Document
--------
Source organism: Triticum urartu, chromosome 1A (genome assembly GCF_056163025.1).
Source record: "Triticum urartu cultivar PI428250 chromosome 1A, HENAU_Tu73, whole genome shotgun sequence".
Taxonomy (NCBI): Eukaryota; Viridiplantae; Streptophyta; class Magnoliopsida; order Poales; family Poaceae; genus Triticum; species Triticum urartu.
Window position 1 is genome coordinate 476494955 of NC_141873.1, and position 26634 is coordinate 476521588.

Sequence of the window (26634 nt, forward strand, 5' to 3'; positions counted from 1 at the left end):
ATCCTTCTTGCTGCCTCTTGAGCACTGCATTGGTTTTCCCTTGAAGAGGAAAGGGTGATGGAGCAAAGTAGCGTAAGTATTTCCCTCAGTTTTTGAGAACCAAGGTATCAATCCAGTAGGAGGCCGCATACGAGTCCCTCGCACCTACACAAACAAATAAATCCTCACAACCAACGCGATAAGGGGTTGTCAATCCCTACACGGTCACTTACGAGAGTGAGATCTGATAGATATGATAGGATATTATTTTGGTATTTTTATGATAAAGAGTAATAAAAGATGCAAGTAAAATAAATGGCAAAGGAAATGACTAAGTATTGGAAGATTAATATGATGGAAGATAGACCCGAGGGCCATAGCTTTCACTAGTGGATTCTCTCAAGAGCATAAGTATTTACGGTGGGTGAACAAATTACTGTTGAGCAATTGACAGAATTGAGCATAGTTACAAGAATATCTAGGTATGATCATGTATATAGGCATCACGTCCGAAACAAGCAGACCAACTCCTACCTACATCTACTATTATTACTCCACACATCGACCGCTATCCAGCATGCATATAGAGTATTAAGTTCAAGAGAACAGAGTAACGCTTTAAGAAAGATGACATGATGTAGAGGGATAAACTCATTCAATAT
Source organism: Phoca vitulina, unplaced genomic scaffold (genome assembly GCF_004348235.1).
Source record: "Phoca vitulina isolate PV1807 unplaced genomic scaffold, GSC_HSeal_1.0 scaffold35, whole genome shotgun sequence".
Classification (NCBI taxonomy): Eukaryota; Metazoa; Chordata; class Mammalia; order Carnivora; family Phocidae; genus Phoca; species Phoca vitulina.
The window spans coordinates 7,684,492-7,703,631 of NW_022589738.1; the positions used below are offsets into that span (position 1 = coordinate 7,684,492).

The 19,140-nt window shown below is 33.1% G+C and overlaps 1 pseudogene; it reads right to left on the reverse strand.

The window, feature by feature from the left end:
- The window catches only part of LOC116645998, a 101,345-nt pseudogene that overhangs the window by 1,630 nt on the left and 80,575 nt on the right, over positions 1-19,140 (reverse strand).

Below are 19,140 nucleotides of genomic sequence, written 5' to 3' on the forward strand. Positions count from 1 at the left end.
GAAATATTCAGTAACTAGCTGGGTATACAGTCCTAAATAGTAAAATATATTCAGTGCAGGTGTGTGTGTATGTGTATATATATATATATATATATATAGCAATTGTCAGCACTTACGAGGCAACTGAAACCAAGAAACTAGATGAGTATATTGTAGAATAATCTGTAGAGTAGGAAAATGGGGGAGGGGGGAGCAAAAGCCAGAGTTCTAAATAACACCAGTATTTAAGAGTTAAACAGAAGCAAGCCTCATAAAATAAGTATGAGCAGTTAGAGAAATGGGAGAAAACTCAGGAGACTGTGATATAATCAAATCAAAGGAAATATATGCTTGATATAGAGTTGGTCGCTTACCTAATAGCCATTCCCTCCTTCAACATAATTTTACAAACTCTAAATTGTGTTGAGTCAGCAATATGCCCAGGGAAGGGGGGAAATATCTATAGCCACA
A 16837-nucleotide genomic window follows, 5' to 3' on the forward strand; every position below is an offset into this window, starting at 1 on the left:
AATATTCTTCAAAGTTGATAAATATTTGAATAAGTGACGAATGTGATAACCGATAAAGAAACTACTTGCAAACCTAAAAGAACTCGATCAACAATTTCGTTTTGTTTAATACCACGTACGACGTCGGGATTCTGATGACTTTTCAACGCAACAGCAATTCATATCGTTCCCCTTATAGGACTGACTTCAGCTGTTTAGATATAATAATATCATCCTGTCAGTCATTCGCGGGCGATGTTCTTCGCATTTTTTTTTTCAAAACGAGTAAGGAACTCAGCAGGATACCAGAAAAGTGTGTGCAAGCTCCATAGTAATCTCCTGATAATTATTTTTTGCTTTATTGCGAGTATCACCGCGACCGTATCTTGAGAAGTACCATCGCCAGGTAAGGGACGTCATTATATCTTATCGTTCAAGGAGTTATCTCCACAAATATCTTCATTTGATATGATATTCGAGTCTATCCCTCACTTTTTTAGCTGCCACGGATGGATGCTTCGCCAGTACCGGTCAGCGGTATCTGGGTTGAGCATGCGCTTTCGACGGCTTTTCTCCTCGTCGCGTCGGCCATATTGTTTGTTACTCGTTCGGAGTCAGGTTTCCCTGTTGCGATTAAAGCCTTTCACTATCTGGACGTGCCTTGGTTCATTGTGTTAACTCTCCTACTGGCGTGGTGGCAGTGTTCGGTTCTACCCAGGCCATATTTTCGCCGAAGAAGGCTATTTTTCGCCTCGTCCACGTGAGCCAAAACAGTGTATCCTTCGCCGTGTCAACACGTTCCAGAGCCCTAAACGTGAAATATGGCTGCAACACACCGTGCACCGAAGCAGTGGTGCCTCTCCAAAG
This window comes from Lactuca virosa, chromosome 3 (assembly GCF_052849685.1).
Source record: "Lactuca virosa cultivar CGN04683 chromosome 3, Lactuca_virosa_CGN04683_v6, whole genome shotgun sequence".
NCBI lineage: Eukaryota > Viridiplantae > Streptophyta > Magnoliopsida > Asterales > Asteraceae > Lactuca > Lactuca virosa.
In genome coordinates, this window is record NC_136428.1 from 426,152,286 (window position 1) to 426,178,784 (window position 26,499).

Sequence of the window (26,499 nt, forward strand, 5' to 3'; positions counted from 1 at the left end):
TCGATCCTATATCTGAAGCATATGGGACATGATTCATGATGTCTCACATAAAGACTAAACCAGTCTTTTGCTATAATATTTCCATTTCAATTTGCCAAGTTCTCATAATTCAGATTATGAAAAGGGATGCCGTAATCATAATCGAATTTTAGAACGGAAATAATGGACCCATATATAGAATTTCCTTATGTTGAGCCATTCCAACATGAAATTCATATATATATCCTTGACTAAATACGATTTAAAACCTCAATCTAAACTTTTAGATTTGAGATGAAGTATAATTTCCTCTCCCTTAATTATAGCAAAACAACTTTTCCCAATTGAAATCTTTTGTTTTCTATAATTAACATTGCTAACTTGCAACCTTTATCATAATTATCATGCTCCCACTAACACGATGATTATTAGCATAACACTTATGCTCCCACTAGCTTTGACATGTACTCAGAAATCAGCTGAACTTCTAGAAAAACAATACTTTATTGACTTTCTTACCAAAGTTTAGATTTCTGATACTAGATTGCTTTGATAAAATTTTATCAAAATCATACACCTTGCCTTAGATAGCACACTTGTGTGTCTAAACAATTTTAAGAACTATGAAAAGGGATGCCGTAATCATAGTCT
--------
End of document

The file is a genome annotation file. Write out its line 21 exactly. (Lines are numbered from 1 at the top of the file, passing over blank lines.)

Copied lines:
In genome coordinates, this window is record NC_136428.1 from 426,152,286 (window position 1) to 426,178,784 (window position 26,499).